Facebook Marketplace is in its infancy right now, but it’s going to have huge potential. Here are some ways your dealership can take advantage of this new platform.

Buying in Facebook Marketplace

You can think of Facebook Marketplace like Craigslist’s classified ads for dealerships. Facebook Marketplace lets you search for something you would like to buy, either locally, or in a different city, and you can message the seller directly. Facebook is not currently facilitating payments or delivery, but you can almost guarantee that they will in the future. They’re a publically traded company after all.

Selling in Facebook Marketplace

To sell an item in Facebook Marketplace, you:

1. Take a photo of your item from your cell phone and add it from your camera roll

2. Enter a product name, description and price

3. Confirm your location and select a category

4. Post

How dealerships can benefit from Facebook Marketplace

You already know what is selling well at your dealership, or at least you should. Now your sales team, or internet sales manager, can use Facebook Marketplace to reach out to consumers, offering to buy what they’re selling and get them into something new at your dealership. You can also offer to just buy it from them, which may be better received and less “spammy”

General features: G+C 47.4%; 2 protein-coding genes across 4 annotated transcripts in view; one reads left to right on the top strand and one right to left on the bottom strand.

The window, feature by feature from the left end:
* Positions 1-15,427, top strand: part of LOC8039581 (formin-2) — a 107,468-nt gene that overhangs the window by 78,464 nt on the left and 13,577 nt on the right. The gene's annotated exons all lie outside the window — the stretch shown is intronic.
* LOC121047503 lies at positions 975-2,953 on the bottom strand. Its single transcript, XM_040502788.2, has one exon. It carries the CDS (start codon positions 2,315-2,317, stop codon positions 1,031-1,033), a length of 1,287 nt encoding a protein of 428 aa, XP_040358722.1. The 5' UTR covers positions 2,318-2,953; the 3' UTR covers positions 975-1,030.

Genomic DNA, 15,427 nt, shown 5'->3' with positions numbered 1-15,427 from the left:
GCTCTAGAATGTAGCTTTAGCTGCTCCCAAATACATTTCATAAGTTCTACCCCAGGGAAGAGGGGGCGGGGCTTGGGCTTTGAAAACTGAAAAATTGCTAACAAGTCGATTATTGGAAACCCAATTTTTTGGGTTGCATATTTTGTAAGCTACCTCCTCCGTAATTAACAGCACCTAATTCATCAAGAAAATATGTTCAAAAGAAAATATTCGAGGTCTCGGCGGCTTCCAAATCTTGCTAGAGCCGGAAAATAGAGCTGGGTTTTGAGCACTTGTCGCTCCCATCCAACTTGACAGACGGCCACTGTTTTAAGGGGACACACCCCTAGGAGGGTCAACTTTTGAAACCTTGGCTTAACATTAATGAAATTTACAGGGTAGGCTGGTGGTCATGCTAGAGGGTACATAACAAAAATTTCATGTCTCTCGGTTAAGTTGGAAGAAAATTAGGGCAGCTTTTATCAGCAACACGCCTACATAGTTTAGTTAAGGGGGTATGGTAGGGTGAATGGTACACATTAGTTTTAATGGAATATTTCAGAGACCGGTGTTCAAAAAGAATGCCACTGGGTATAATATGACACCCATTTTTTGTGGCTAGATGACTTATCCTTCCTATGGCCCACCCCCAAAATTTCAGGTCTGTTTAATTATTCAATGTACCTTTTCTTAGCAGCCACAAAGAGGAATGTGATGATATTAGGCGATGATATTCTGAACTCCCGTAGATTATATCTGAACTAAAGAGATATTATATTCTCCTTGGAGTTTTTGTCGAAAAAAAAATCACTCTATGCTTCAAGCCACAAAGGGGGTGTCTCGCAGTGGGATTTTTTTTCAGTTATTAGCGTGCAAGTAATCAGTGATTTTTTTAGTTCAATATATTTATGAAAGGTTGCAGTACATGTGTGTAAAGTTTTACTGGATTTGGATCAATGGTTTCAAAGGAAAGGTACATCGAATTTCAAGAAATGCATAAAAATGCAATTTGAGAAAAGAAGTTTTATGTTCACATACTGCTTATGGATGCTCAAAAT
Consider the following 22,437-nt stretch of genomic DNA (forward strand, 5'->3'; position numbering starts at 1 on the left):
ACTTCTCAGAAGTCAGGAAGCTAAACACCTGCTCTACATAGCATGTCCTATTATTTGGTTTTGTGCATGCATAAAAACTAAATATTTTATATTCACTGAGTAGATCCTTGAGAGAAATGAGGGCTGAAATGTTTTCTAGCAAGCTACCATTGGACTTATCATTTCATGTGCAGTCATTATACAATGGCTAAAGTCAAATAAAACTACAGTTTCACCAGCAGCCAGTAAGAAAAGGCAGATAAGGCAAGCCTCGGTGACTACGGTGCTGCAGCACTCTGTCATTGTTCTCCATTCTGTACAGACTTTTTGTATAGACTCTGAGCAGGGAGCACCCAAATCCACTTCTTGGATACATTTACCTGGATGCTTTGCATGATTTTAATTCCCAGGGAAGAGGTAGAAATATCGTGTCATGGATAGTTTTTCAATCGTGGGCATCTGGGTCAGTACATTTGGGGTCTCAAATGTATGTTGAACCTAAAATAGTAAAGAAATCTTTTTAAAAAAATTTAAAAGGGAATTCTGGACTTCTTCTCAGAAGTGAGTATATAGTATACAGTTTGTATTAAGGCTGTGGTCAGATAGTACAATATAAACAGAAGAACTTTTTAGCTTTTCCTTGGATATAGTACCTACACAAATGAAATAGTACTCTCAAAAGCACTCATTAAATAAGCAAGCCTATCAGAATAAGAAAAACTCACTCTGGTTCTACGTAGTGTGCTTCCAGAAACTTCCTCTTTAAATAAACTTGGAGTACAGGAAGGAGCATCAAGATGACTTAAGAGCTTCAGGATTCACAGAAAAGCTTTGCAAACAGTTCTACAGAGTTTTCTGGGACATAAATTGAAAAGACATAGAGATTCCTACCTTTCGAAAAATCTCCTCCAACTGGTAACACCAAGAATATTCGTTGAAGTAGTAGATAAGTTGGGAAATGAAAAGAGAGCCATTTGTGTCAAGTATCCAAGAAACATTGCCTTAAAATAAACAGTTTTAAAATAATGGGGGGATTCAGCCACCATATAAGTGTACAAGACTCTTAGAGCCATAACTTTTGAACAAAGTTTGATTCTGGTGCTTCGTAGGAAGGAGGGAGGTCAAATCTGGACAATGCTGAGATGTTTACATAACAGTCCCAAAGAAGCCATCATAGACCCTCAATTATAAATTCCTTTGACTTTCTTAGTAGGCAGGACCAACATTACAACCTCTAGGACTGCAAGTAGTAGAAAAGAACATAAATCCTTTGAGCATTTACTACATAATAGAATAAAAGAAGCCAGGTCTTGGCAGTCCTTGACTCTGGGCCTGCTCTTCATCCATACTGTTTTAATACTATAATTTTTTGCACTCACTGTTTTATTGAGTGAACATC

Facebook offers a cars, trucks and motorcycles category and you can filter by price and location. Expect more filters in the future if the marketplace is widely adopted.

As mentioned earlier, Facebook Marketplace is not technically for businesses yet, but you can use your personal Facebook page to start taking advantage it. Get your feet wet now, while it’s still new, and your dealership will surely benefit. 

Adam Goldberg is the marketing manager at LotVantage, a provider of digital marketing solutions for automotive, marine, powersports, RV, trailer and outdoor power equipment dealerships. He can be reached at agoldberg@thatus.com. You can also access more social media tips at motors.lotvantage.com/blog.

eBay Motors announces enhanced buyer protection

SAN JOSE, Calif.  - 

eBay Motors and its Business and Industrial division have announced a move aimed at increasing buyer confidence.

As such, the company is doubling its coverage protection up to $100,000 on its Vehicle Purchase Protection (VPP) and Business Equipment Purchase Protection (BEEP) programs, applicable to purchases after Sept. 1.